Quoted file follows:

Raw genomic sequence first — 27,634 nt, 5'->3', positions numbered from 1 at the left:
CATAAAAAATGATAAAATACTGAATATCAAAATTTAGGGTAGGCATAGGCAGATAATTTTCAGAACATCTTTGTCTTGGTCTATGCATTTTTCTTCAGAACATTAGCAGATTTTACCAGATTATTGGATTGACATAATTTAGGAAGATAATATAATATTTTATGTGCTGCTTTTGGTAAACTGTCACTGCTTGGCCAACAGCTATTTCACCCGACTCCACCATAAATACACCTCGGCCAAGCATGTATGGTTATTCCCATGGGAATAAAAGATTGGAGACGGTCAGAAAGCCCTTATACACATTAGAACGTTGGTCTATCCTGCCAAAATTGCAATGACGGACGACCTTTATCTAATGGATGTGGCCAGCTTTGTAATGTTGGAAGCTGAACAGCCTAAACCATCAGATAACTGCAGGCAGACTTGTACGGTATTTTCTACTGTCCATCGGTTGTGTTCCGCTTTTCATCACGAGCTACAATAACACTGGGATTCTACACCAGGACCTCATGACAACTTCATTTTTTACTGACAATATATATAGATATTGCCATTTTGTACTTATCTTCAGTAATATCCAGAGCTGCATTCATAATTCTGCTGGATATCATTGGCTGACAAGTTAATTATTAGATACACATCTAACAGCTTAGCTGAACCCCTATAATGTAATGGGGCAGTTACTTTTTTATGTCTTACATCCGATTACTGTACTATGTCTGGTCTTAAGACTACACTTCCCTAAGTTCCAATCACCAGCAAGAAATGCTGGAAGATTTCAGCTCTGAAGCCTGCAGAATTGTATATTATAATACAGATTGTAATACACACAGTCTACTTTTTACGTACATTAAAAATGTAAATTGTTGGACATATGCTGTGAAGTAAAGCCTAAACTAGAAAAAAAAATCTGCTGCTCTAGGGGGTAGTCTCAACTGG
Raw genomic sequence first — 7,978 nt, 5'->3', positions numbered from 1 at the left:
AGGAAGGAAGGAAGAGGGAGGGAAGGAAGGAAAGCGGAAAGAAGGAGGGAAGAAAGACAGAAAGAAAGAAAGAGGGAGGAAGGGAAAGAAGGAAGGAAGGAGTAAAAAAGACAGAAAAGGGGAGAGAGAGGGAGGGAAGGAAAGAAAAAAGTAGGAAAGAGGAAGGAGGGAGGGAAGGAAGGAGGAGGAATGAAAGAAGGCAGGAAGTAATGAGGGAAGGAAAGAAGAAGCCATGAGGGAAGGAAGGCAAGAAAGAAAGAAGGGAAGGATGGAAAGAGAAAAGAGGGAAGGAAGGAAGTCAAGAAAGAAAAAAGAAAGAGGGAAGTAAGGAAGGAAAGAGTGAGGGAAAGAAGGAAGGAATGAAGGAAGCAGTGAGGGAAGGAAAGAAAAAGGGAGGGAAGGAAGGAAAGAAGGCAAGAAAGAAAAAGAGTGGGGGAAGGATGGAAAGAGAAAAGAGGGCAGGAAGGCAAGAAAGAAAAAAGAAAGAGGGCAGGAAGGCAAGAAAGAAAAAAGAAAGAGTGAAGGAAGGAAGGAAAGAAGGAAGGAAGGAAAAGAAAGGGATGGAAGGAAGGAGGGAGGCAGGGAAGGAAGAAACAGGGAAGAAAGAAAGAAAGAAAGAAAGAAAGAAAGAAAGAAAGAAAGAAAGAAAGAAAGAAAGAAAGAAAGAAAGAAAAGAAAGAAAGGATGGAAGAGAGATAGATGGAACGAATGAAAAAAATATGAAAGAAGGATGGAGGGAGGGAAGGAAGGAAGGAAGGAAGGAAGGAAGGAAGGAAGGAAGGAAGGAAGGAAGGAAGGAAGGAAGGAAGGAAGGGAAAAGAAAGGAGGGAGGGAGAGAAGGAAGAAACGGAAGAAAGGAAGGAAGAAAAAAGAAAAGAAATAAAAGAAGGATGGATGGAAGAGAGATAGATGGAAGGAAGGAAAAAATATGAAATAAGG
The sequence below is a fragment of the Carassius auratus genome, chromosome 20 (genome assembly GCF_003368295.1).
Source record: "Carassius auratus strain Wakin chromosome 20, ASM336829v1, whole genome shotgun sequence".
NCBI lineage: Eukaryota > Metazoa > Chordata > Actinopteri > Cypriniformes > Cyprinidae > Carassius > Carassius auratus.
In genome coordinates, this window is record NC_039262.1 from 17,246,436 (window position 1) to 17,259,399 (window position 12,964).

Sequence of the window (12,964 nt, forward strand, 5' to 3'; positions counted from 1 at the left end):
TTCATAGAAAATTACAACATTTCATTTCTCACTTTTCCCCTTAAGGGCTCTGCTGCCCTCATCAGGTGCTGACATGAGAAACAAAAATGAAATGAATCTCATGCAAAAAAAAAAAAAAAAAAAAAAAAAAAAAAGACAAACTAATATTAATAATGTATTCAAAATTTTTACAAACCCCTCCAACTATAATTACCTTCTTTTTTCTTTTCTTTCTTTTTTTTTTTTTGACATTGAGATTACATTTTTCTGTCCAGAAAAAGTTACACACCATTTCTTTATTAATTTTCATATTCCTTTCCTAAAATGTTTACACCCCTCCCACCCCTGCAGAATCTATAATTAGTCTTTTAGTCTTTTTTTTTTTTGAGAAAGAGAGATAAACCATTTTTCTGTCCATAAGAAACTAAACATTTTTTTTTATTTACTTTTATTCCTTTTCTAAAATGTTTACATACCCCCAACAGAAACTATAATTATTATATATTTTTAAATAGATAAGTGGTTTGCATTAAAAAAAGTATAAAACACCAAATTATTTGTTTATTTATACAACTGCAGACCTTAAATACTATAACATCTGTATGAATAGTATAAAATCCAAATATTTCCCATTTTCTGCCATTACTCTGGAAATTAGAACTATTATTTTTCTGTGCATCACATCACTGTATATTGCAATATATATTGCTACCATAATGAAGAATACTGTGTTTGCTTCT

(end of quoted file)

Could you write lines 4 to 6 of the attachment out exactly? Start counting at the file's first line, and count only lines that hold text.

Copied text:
AGGAAGGAAGGAAGAGGGAGGGAAGGAAGGAAAGCGGAAAGAAGGAGGGAAGAAAGACAGAAAGAAAGAAAGAGGGAGGAAGGGAAAGAAGGAAGGAAGGAGTAAAAAAGACAGAAAAGGGGAGAGAGAGGGAGGGAAGGAAAGAAAAAAGTAGGAAAGAGGAAGGAGGGAGGGAAGGAAGGAGGAGGAATGAAAGAAGGCAGGAAGTAATGAGGGAAGGAAAGAAGAAGCCATGAGGGAAGGAAGGCAAGAAAGAAAGAAGGGAAGGATGGAAAGAGAAAAGAGGGAAGGAAGGAAGTCAAGAAAGAAAAAAGAAAGAGGGAAGTAAGGAAGGAAAGAGTGAGGGAAAGAAGGAAGGAATGAAGGAAGCAGTGAGGGAAGGAAAGAAAAAGGGAGGGAAGGAAGGAAAGAAGGCAAGAAAGAAAAAGAGTGGGGGAAGGATGGAAAGAGAAAAGAGGGCAGGAAGGCAAGAAAGAAAAAAGAAAGAGGGCAGGAAGGCAAGAAAGAAAAAAGAAAGAGTGAAGGAAGGAAGGAAAGAAGGAAGGAAGGAAAAGAAAGGGATGGAAGGAAGGAGGGAGGCAGGGAAGGAAGAAACAGGGAAGAAAGAAAGAAAGAAAGAAAGAAAGAAAGAAAGAAAGAAAGAAAGAAAGAAAGAAAGAAAGAAAGAAAGAAAAGAAAGAAAGGATGGAAGAGAGATAGATGGAACGAATGAAAAAAATATGAAAGAAGGATGGAGGGAGGGAAGGAAGGAAGGAAGGAAGGAAGGAAGGAAGGAAGGAAGGAAGGAAGGAAGGAAGGAAGGAAGGAAGGAAGGGAAAAGAAAGGAGGGAGGGAGAGAAGGAAGAAACGGAAGAAAGGAAGGAAGAAAAAAGAAAAGAAATAAAAGAAGGATGGATGGAAGAGAGATAGATGGAAGGAAGGAAAAAATATGAAATAAGG
The sequence below is a fragment of the Carassius auratus genome, chromosome 20 (genome assembly GCF_003368295.1).
Source record: "Carassius auratus strain Wakin chromosome 20, ASM336829v1, whole genome shotgun sequence".